alone at 1 and 0.5 the MIC and in combination at 0.5 the
Chequerboard MIC MIC. The concentrations of the antibiotics used in the time-kill
Antibiotic interactions were determined using the chequerboard MIC assays were, at a minimum, one dilution higher than the synergistic
assay as previously described.5 MuellerHinton II broth (MHB) was combination shown by chequerboard MIC analysis.
used for the Enterobacteriaceae, staphylococci and enterococci and As determined by Eliopoulos and Moellering10 an interpretation
was supplemented with 5% lysed horse blood for streptococci. of synergy required a 2 log10 decrease in cfu/mL by the drug
Seven doubling dilutions of tigecycline and 11 doubling dilutions combination when compared with its most active constituent
of the test antimicrobial agent were tested. After drug dilution, micro- after 24 h and a 2 log10 decrease in the cfu/mL below the starting
broth dilution plates were inoculated with each organism to yield inoculum. Likewise, the drug combination was considered to be
the appropriate density (105 cfu/mL) in a 100 mL final volume and antagonistic if there was a 2 log10 increase in cfu/mL and no
incubated for 1822 h at 35 C in ambient air. interaction was the interpretation of a <2 log10 change in cfu/mL.
The FICI was calculated for each combination using the following The results of time-kill kinetic studies confirmed the chequerboard
formula: FICA + FICB = FICI, where FICA = MIC of drug A in data in that none of the tigecycline combinations resulted in antago-
combination/MIC of drug A alone, and FICB = MIC of drug B in nism. However, synergy results by FICI were confirmed by time-kill
combination/MIC of drug B alone. The FICI was interpreted as kinetics for only one of the seventeen combinations examined, which
follows: synergy = FICI 0.5; no interaction = FICI >0.54; was tigecycline, tested at 2 mg/L, combined with amikacin, tested at 8
antagonism = FICI > 4. mg/L against one strain of Acinetobacter baumannii (PT 9158).
Indicative of the majority of strains tested was the finding that
Time-kill assays tigecycline, tested at 0.5 mg/L, in combination with azithromycin,
Flasks containing MHB and drug were inoculated with test organism tested at 16 mg/L, was synergistic by FICI against a strain of K.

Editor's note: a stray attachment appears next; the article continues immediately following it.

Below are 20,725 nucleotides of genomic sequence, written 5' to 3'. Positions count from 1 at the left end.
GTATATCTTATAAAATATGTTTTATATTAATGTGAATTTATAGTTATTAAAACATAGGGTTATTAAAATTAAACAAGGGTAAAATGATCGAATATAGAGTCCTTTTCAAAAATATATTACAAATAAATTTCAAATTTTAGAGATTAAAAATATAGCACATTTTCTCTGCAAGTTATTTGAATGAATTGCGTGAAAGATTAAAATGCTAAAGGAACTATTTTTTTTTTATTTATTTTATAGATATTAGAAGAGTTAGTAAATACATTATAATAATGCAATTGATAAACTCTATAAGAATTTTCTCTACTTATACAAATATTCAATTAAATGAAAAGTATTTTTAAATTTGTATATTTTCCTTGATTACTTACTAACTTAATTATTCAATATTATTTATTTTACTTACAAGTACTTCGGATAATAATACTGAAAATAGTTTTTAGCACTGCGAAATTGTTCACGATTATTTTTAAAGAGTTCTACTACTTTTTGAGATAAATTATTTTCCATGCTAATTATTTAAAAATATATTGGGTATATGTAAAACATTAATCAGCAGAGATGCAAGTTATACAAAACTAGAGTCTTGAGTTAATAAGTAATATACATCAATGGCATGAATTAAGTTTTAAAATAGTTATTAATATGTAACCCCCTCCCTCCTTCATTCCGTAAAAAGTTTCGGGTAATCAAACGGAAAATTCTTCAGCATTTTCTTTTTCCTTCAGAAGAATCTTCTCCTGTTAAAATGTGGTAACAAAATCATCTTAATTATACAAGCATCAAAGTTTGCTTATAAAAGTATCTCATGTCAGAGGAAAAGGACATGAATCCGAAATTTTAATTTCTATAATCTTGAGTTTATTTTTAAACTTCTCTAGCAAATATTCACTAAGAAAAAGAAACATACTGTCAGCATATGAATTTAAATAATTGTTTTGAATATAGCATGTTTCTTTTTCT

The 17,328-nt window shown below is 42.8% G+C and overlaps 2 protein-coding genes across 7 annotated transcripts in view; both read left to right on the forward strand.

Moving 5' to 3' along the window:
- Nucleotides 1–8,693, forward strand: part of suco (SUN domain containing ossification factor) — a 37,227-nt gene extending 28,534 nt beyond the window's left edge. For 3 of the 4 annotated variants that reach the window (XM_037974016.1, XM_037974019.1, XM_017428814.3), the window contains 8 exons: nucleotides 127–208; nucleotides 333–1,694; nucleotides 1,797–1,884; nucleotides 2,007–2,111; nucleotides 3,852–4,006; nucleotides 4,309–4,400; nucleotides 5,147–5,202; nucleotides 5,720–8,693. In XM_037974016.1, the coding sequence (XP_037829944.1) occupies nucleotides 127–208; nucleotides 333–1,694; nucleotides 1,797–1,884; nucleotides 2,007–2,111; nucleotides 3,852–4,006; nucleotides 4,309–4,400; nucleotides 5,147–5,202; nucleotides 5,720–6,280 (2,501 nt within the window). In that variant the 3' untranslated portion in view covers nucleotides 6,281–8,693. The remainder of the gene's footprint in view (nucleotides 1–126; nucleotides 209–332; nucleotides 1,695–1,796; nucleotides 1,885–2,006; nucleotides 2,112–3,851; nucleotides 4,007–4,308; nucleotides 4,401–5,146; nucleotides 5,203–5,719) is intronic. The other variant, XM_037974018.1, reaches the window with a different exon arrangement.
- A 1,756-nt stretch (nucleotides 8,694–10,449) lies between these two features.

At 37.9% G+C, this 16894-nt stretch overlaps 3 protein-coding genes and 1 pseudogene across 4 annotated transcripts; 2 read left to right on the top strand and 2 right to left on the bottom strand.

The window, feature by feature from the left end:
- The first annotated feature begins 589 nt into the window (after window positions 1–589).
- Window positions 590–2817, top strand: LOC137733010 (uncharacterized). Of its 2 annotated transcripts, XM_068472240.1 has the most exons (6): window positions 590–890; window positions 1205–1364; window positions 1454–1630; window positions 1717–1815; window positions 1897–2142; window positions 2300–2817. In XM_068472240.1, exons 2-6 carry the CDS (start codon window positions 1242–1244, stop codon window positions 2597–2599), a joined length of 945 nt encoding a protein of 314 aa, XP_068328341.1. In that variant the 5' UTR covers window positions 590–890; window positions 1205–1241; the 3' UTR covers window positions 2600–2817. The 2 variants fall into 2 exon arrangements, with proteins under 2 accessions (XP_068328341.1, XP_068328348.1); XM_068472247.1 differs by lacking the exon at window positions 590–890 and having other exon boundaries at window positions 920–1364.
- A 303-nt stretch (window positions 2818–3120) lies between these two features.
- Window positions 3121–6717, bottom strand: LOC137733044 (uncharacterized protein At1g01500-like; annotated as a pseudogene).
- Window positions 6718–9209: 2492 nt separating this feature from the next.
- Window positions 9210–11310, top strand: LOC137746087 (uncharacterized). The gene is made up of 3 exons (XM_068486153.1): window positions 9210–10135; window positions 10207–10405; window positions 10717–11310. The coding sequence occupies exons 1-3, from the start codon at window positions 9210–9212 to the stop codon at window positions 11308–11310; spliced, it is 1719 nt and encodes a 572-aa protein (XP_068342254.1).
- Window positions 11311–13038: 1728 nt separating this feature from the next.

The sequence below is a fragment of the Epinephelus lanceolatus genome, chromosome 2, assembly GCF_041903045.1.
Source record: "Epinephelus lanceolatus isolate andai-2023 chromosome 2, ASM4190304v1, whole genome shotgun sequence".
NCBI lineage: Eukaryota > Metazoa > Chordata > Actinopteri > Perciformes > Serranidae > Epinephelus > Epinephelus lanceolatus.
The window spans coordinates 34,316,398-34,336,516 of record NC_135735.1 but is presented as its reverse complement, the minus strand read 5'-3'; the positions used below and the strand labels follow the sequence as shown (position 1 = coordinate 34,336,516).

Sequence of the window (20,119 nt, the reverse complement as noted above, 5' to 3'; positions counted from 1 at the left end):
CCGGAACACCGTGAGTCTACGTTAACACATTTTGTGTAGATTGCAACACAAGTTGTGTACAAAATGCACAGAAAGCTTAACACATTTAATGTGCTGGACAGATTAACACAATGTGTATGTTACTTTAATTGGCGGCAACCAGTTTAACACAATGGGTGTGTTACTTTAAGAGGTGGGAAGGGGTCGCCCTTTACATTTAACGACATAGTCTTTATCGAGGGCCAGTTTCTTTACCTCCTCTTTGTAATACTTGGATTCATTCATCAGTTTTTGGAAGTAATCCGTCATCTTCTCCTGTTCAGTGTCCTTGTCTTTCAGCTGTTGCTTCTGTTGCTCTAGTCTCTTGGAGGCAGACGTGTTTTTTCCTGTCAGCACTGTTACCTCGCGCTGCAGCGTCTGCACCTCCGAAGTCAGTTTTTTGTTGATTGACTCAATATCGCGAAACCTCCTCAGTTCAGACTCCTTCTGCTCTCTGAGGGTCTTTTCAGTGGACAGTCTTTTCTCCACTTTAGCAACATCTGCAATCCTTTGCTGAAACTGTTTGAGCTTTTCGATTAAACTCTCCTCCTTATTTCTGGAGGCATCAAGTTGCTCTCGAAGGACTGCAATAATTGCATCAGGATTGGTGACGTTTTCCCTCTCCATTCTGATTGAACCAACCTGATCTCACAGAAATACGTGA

to a density of 106 cfu/mL in a final volume of 100 mL and incuba- pneumoniae (PT 9266); however, when assayed by time-kill kinet-
ted in a shaking water bath at 35 C in ambient air. Aliquots were ics this combination failed to meet the criteria for synergy. In
removed at time 0 and 3, 6 and 24 h post-inoculation and serially approximately half of the time-kill kinetics studies, the combina-
diluted in 0.85% sodium chloride solution for determination of tions demonstrated better killing at the 6 h time point than either drug
viable counts. Diluted samples, 0.05 mL, were plated in duplicate alone; however, there were no changes in interpretations regarding
on trypticase soy agar plates using a spiral plater (Don Whitley synergy when measured at the earlier time point (data not shown).
Scientific Ltd). Total bacterial cfu/mL (log10cfu/mL) were determined Antimicrobial combinations are used frequently in the clinic to
after 18 h of incubation at 35 C. provide broad-spectrum coverage until the causative pathogens
are isolated and identified.3 In the clinical setting, combination
Results and discussion therapy is most often given empirically without the use of
in vitro synergy data, as there is a lack of clinical data to correlate
The in vitro interactive effects of the antibiotics were determined the results of in vitro synergy studies with patient outcome.3